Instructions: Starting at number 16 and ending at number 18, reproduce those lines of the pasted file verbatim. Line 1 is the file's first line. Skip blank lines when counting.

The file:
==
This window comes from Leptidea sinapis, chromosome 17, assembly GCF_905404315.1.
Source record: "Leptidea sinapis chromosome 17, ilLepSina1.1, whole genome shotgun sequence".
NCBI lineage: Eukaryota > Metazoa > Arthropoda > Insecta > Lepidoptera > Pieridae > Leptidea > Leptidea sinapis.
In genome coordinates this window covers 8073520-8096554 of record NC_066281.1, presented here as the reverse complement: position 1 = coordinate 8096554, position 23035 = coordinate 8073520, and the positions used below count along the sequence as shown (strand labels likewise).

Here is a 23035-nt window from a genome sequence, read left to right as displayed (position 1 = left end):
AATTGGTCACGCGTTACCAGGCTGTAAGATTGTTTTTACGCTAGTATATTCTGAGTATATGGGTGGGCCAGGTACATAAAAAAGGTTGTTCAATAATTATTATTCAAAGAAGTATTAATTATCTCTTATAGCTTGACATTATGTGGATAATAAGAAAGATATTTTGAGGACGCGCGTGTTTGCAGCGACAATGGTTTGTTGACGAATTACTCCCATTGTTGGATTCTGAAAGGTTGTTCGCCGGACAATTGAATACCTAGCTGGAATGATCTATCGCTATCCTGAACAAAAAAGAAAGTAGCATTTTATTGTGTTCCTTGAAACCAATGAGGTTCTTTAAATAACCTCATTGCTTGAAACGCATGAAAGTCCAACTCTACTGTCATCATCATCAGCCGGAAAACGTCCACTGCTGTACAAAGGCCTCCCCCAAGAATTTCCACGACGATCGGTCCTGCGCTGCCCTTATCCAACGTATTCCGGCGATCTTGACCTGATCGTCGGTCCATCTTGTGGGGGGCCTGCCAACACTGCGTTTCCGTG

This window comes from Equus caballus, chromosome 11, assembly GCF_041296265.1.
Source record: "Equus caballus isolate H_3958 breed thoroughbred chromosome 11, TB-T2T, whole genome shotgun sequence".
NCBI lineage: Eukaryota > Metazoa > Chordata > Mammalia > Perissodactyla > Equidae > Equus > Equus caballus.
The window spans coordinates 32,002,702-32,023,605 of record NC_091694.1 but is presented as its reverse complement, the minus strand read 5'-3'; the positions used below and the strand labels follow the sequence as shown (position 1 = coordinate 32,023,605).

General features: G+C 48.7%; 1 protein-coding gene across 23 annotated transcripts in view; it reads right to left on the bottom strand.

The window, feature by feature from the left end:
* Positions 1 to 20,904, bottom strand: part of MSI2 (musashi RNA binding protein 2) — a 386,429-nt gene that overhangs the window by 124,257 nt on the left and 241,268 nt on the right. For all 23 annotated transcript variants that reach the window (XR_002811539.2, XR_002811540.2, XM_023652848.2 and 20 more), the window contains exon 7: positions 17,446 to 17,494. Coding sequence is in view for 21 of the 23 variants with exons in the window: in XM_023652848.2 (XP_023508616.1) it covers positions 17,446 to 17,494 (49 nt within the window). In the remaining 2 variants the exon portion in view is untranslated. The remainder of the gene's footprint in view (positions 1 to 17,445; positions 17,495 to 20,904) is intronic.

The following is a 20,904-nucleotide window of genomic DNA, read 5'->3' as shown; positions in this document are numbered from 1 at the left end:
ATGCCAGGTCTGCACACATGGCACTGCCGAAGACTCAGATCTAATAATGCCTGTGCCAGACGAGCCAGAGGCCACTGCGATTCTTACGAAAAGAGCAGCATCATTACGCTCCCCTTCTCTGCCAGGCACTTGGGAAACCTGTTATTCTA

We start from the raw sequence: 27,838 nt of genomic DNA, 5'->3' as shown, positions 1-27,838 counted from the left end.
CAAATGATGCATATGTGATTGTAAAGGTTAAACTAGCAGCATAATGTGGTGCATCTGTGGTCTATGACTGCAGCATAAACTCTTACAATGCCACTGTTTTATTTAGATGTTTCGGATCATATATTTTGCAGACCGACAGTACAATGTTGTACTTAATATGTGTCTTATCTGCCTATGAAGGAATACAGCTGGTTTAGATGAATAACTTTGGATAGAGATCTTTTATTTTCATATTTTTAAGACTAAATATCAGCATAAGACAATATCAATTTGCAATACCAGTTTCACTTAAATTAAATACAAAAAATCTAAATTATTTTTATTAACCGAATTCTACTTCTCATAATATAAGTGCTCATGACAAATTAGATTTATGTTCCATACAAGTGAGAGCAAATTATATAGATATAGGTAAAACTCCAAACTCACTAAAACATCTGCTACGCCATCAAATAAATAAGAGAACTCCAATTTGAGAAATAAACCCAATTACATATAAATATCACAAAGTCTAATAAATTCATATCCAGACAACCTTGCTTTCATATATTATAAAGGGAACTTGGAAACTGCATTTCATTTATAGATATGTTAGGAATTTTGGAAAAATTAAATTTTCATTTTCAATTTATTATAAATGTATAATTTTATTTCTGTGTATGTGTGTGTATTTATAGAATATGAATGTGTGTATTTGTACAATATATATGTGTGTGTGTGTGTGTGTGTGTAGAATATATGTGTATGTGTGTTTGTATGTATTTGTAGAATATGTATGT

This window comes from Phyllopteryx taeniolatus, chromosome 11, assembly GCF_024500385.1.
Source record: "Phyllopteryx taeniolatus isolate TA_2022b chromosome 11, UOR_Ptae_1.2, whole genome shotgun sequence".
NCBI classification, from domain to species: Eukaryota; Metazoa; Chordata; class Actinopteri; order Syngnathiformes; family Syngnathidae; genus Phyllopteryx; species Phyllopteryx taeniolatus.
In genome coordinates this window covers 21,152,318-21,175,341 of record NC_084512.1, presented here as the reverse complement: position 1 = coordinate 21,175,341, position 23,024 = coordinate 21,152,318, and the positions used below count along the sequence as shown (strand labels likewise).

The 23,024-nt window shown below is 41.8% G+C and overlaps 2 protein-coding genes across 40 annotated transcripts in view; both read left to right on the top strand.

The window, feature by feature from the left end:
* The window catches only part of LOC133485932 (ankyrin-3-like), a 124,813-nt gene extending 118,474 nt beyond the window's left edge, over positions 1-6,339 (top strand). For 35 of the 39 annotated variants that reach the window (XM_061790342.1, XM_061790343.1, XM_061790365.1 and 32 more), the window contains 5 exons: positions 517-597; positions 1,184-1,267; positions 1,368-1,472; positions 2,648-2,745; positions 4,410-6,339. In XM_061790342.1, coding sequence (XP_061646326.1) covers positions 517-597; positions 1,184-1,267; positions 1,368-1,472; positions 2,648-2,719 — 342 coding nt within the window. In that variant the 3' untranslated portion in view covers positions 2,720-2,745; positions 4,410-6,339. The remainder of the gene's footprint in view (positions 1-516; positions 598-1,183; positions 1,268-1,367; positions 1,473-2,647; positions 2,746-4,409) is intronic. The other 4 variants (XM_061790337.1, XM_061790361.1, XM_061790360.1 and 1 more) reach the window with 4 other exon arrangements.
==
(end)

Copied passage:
We start from the raw sequence: 27,838 nt of genomic DNA, 5'->3' as shown, positions 1-27,838 counted from the left end.
CAAATGATGCATATGTGATTGTAAAGGTTAAACTAGCAGCATAATGTGGTGCATCTGTGGTCTATGACTGCAGCATAAACTCTTACAATGCCACTGTTTTATTTAGATGTTTCGGATCATATATTTTGCAGACCGACAGTACAATGTTGTACTTAATATGTGTCTTATCTGCCTATGAAGGAATACAGCTGGTTTAGATGAATAACTTTGGATAGAGATCTTTTATTTTCATATTTTTAAGACTAAATATCAGCATAAGACAATATCAATTTGCAATACCAGTTTCACTTAAATTAAATACAAAAAATCTAAATTATTTTTATTAACCGAATTCTACTTCTCATAATATAAGTGCTCATGACAAATTAGATTTATGTTCCATACAAGTGAGAGCAAATTATATAGATATAGGTAAAACTCCAAACTCACTAAAACATCTGCTACGCCATCAAATAAATAAGAGAACTCCAATTTGAGAAATAAACCCAATTACATATAAATATCACAAAGTCTAATAAATTCATATCCAGACAACCTTGCTTTCATATATTATAAAGGGAACTTGGAAACTGCATTTCATTTATAGATATGTTAGGAATTTTGGAAAAATTAAATTTTCATTTTCAATTTATTATAAATGTATAATTTTATTTCTGTGTATGTGTGTGTATTTATAGAATATGAATGTGTGTATTTGTACAATATATATGTGTGTGTGTGTGTGTGTGTGTAGAATATATGTGTATGTGTGTTTGTATGTATTTGTAGAATATGTATGT

This window comes from Phyllopteryx taeniolatus, chromosome 11, assembly GCF_024500385.1.